"The use of segmentation to identify specific groups of people has become a well-known tactic of many commercial marketers. In their efforts to sell more products to consumers, these commercial marketers may also be increasing behaviors that pose a risk to individuals’ health. Evidence for this effect has been found for food and beverage marketing to the African American population (Grier & Kumanyika, 2008); for the alcohol industry’s marketing to young people (Hastings, Anderson, Cooke & Ross, 2005; Jackson, Hastings, Wheeler, Eadie & MacKintosh, 2002); and for tobacco marketing in low- and middle-income countries, which has been linked with observed increases in smoking prevalence in these countries (Glynn, Seffrin, Brawley, Grey & Ross, 2010). That corporate marketers use segmentation and targeting to increase risky behaviors - and thus the morbidities and mortality associated with these behaviors - is not an argument against the use of segmentation by social marketers and social change agents in their programs. If anything, corporate use of marketing makes it all the more important for social marketers to harness marketing to counter negative effects in these nations and communities and to apply critical marketing to expose and reduce corporate marketing practices (Hastings, 2012).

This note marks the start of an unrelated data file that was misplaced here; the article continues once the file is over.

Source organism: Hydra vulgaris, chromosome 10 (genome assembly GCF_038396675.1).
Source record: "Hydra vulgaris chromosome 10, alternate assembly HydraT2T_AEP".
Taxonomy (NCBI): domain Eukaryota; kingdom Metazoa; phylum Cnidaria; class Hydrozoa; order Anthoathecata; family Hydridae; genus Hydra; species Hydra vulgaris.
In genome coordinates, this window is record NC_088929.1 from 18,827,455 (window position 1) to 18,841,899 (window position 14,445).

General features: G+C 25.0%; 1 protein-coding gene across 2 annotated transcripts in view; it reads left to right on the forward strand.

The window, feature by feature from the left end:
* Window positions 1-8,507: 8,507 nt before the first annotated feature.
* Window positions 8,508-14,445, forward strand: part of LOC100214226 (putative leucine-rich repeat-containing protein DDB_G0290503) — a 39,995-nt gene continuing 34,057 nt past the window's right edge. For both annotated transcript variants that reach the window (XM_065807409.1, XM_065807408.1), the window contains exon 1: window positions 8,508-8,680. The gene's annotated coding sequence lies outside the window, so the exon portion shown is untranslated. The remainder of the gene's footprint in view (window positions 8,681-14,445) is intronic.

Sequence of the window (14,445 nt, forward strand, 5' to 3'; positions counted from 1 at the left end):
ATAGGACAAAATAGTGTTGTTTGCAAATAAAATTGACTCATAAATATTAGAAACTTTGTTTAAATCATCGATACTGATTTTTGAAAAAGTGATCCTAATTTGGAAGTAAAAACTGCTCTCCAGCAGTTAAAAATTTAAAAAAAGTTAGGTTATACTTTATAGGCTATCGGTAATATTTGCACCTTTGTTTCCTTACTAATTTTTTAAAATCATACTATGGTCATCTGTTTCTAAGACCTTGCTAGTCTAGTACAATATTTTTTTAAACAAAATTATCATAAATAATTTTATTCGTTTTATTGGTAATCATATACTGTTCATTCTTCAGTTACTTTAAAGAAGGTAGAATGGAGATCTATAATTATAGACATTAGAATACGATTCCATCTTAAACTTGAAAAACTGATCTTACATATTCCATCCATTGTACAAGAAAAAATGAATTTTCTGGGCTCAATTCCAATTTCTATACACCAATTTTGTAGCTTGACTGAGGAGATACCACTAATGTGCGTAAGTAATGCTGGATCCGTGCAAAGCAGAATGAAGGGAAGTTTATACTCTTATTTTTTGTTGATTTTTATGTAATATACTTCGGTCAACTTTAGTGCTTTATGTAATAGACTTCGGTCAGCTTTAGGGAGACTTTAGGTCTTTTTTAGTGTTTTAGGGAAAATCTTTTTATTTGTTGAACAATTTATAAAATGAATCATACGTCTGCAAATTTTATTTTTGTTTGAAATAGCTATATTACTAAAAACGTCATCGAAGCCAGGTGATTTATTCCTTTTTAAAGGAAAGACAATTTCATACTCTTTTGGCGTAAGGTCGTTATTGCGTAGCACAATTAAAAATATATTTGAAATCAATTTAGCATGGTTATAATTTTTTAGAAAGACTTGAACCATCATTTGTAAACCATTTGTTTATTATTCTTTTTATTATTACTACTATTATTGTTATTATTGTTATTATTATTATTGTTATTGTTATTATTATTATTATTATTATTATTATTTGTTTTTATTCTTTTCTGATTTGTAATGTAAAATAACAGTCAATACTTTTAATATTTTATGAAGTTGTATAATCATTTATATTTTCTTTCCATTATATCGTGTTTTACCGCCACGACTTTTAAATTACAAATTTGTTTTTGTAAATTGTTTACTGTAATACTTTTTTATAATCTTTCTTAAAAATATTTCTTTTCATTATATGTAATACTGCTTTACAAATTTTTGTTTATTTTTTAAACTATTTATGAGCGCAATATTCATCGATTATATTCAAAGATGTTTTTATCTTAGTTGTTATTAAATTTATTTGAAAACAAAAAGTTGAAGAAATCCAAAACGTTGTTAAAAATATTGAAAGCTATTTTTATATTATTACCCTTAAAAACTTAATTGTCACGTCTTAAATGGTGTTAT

Hornik and Ramirez (2006) examined the use of segmentation to address racial and ethnic disparities. They noted that many large-scale projects build racial or ethnic segmentation into their efforts by developing specific program components aimed at groups such as African Americans, Asian Americans, Hispanics (or Latinos), or Native Americans (cf. Institute of Medicine, 2002). They concluded that segmentation might have a number of implications for program strategy:
- Different behavior change objectives might be established for different groups.
- Different branding and positioning strategies might be used to reflect and appeal to cultural differences and values.
- Different messages (and, I would add, products and services) might be selected and focused on to facilitate behavior adoption or discontinuance.
- Different channels of message, product, and service distribution and access might be employed.